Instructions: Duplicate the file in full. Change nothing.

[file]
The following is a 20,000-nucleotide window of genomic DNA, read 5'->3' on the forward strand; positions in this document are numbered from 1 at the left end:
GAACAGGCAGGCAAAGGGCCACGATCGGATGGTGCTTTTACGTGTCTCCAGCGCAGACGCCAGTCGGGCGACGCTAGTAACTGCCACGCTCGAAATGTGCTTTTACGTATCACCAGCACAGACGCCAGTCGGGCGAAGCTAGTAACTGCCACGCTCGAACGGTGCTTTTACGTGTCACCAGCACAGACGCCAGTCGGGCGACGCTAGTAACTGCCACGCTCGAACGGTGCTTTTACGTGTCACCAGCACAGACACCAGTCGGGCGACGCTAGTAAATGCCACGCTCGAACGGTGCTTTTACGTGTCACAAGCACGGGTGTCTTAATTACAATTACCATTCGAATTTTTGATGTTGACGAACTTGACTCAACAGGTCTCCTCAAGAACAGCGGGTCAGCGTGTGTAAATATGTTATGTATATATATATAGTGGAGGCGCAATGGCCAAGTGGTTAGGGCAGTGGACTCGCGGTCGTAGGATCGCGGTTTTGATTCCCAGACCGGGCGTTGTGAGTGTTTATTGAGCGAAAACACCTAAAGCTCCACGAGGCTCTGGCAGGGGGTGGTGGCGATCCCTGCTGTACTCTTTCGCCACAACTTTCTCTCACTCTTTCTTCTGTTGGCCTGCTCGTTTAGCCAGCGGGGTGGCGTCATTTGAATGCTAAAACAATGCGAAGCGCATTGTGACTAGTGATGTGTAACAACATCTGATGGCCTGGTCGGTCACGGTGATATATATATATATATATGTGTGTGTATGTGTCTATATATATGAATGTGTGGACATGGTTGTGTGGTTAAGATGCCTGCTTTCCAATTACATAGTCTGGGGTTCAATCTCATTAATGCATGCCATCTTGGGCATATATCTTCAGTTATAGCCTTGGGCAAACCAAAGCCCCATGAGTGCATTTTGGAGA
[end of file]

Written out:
The following is a 20,000-nucleotide window of genomic DNA, read 5'->3' on the forward strand; positions in this document are numbered from 1 at the left end:
GAACAGGCAGGCAAAGGGCCACGATCGGATGGTGCTTTTACGTGTCTCCAGCGCAGACGCCAGTCGGGCGACGCTAGTAACTGCCACGCTCGAAATGTGCTTTTACGTATCACCAGCACAGACGCCAGTCGGGCGAAGCTAGTAACTGCCACGCTCGAACGGTGCTTTTACGTGTCACCAGCACAGACGCCAGTCGGGCGACGCTAGTAACTGCCACGCTCGAACGGTGCTTTTACGTGTCACCAGCACAGACACCAGTCGGGCGACGCTAGTAAATGCCACGCTCGAACGGTGCTTTTACGTGTCACAAGCACGGGTGTCTTAATTACAATTACCATTCGAATTTTTGATGTTGACGAACTTGACTCAACAGGTCTCCTCAAGAACAGCGGGTCAGCGTGTGTAAATATGTTATGTATATATATATAGTGGAGGCGCAATGGCCAAGTGGTTAGGGCAGTGGACTCGCGGTCGTAGGATCGCGGTTTTGATTCCCAGACCGGGCGTTGTGAGTGTTTATTGAGCGAAAACACCTAAAGCTCCACGAGGCTCTGGCAGGGGGTGGTGGCGATCCCTGCTGTACTCTTTCGCCACAACTTTCTCTCACTCTTTCTTCTGTTGGCCTGCTCGTTTAGCCAGCGGGGTGGCGTCATTTGAATGCTAAAACAATGCGAAGCGCATTGTGACTAGTGATGTGTAACAACATCTGATGGCCTGGTCGGTCACGGTGATATATATATATATATATGTGTGTGTATGTGTCTATATATATGAATGTGTGGACATGGTTGTGTGGTTAAGATGCCTGCTTTCCAATTACATAGTCTGGGGTTCAATCTCATTAATGCATGCCATCTTGGGCATATATCTTCAGTTATAGCCTTGGGCAAACCAAAGCCCCATGAGTGCATTTTGGAGA